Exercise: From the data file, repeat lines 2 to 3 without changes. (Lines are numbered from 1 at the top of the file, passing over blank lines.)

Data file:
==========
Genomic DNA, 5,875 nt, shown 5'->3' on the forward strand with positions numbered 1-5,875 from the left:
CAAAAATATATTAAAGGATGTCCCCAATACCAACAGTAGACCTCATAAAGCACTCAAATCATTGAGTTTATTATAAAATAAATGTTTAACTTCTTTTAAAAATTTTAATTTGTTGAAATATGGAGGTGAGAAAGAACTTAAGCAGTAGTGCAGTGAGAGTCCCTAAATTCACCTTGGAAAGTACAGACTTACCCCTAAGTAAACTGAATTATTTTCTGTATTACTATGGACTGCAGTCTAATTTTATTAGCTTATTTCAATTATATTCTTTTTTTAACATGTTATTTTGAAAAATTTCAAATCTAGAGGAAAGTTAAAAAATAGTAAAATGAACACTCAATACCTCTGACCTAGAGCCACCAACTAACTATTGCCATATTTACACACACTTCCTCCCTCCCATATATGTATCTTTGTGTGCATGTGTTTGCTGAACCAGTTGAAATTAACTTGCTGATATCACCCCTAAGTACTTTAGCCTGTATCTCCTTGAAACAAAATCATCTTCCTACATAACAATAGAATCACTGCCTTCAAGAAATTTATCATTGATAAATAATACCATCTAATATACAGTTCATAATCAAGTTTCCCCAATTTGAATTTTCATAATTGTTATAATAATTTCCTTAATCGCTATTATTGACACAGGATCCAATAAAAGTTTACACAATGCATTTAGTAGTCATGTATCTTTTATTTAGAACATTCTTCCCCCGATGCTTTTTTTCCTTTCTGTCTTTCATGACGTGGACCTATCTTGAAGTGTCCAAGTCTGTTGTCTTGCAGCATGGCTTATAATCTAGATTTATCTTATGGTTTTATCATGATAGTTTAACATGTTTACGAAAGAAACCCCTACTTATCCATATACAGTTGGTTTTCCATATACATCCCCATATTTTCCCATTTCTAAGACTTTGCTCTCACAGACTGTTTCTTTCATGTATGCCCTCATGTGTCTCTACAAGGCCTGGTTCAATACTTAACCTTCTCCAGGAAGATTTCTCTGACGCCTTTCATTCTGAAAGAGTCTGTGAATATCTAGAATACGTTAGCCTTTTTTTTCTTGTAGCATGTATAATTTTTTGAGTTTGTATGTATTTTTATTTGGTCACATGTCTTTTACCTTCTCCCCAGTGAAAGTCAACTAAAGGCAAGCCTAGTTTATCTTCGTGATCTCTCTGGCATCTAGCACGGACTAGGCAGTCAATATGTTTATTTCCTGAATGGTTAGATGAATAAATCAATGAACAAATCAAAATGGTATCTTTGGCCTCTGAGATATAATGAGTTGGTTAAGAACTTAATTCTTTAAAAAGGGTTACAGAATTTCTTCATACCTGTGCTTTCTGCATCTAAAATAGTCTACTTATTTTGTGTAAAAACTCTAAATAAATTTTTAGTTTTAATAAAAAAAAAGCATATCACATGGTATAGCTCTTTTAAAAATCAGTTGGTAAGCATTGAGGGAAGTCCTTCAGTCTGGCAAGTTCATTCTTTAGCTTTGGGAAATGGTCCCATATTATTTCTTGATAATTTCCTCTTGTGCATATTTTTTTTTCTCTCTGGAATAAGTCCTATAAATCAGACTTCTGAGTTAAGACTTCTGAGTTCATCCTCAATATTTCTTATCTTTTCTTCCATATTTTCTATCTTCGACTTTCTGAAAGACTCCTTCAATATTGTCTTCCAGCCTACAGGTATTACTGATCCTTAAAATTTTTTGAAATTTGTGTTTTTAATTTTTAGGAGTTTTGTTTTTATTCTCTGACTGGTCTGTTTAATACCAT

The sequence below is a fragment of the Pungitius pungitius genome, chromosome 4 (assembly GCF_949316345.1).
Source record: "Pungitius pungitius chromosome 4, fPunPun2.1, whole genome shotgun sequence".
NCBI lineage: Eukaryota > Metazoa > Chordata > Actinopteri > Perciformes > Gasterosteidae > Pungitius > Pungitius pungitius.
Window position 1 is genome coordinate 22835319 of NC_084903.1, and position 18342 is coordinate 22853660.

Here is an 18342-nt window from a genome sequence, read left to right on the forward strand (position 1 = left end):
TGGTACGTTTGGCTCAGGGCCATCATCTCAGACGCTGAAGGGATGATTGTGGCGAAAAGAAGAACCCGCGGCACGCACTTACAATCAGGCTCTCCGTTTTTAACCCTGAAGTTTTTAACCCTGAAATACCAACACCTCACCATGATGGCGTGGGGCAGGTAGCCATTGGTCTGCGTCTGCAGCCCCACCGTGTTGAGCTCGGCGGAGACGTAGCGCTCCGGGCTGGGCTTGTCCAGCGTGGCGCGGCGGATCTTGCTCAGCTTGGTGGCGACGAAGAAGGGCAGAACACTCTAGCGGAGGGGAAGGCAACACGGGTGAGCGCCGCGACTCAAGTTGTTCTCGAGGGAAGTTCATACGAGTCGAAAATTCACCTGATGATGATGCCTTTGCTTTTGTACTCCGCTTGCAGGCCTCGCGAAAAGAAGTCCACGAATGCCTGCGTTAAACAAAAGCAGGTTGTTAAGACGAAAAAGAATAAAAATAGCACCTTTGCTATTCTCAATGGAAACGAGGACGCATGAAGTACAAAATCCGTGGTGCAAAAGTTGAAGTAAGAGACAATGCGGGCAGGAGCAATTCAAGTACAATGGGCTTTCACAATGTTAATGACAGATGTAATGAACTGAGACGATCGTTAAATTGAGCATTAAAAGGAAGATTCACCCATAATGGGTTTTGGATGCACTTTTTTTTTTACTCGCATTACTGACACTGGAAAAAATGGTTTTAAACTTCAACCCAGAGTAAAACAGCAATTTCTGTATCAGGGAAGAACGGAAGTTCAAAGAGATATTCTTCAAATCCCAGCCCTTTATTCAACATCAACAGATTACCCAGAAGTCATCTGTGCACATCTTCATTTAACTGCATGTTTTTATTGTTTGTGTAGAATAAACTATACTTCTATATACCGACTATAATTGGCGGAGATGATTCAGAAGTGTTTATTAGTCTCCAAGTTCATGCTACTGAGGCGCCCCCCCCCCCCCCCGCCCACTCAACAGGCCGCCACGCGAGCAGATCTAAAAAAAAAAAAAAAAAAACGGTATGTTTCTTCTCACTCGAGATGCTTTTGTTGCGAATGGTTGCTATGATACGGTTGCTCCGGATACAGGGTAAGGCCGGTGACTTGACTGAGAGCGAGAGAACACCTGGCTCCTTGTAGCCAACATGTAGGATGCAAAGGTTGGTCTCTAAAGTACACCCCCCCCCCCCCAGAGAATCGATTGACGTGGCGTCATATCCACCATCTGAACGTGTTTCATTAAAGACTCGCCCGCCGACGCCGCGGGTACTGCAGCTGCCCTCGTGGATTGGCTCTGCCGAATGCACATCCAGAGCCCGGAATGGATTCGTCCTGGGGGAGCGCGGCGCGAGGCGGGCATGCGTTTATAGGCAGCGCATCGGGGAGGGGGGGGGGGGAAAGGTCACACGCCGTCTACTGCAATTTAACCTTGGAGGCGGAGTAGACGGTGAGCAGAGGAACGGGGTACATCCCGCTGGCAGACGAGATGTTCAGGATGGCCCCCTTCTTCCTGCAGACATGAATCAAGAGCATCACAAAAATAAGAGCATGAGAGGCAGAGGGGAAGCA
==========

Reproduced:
CAAAAATATATTAAAGGATGTCCCCAATACCAACAGTAGACCTCATAAAGCACTCAAATCATTGAGTTTATTATAAAATAAATGTTTAACTTCTTTTAAAAATTTTAATTTGTTGAAATATGGAGGTGAGAAAGAACTTAAGCAGTAGTGCAGTGAGAGTCCCTAAATTCACCTTGGAAAGTACAGACTTACCCCTAAGTAAACTGAATTATTTTCTGTATTACTATGGACTGCAGTCTAATTTTATTAGCTTATTTCAATTATATTCTTTTTTTAACATGTTATTTTGAAAAATTTCAAATCTAGAGGAAAGTTAAAAAATAGTAAAATGAACACTCAATACCTCTGACCTAGAGCCACCAACTAACTATTGCCATATTTACACACACTTCCTCCCTCCCATATATGTATCTTTGTGTGCATGTGTTTGCTGAACCAGTTGAAATTAACTTGCTGATATCACCCCTAAGTACTTTAGCCTGTATCTCCTTGAAACAAAATCATCTTCCTACATAACAATAGAATCACTGCCTTCAAGAAATTTATCATTGATAAATAATACCATCTAATATACAGTTCATAATCAAGTTTCCCCAATTTGAATTTTCATAATTGTTATAATAATTTCCTTAATCGCTATTATTGACACAGGATCCAATAAAAGTTTACACAATGCATTTAGTAGTCATGTATCTTTTATTTAGAACATTCTTCCCCCGATGCTTTTTTTCCTTTCTGTCTTTCATGACGTGGACCTATCTTGAAGTGTCCAAGTCTGTTGTCTTGCAGCATGGCTTATAATCTAGATTTATCTTATGGTTTTATCATGATAGTTTAACATGTTTACGAAAGAAACCCCTACTTATCCATATACAGTTGGTTTTCCATATACATCCCCATATTTTCCCATTTCTAAGACTTTGCTCTCACAGACTGTTTCTTTCATGTATGCCCTCATGTGTCTCTACAAGGCCTGGTTCAATACTTAACCTTCTCCAGGAAGATTTCTCTGACGCCTTTCATTCTGAAAGAGTCTGTGAATATCTAGAATACGTTAGCCTTTTTTTTCTTGTAGCATGTATAATTTTTTGAGTTTGTATGTATTTTTATTTGGTCACATGTCTTTTACCTTCTCCCCAGTGAAAGTCAACTAAAGGCAAGCCTAGTTTATCTTCGTGATCTCTCTGGCATCTAGCACGGACTAGGCAGTCAATATGTTTATTTCCTGAATGGTTAGATGAATAAATCAATGAACAAATCAAAATGGTATCTTTGGCCTCTGAGATATAATGAGTTGGTTAAGAACTTAATTCTTTAAAAAGGGTTACAGAATTTCTTCATACCTGTGCTTTCTGCATCTAAAATAGTCTACTTATTTTGTGTAAAAACTCTAAATAAATTTTTAGTTTTAATAAAAAAAAAGCATATCACATGGTATAGCTCTTTTAAAAATCAGTTGGTAAGCATTGAGGGAAGTCCTTCAGTCTGGCAAGTTCATTCTTTAGCTTTGGGAAATGGTCCCATATTATTTCTTGATAATTTCCTCTTGTGCATATTTTTTTTTCTCTCTGGAATAAGTCCTATAAATCAGACTTCTGAGTTAAGACTTCTGAGTTCATCCTCAATATTTCTTATCTTTTCTTCCATATTTTCTATCTTCGACTTTCTGAAAGACTCCTTCAATATTGTCTTCCAGCCTACAGGTATTACTGATCCTTAAAATTTTTTGAAATTTGTGTTTTTAATTTTTAGGAGTTTTGTTTTTATTCTCTGACTGGTCTGTTTAATACCAT

The sequence below is a fragment of the Pungitius pungitius genome, chromosome 4 (assembly GCF_949316345.1).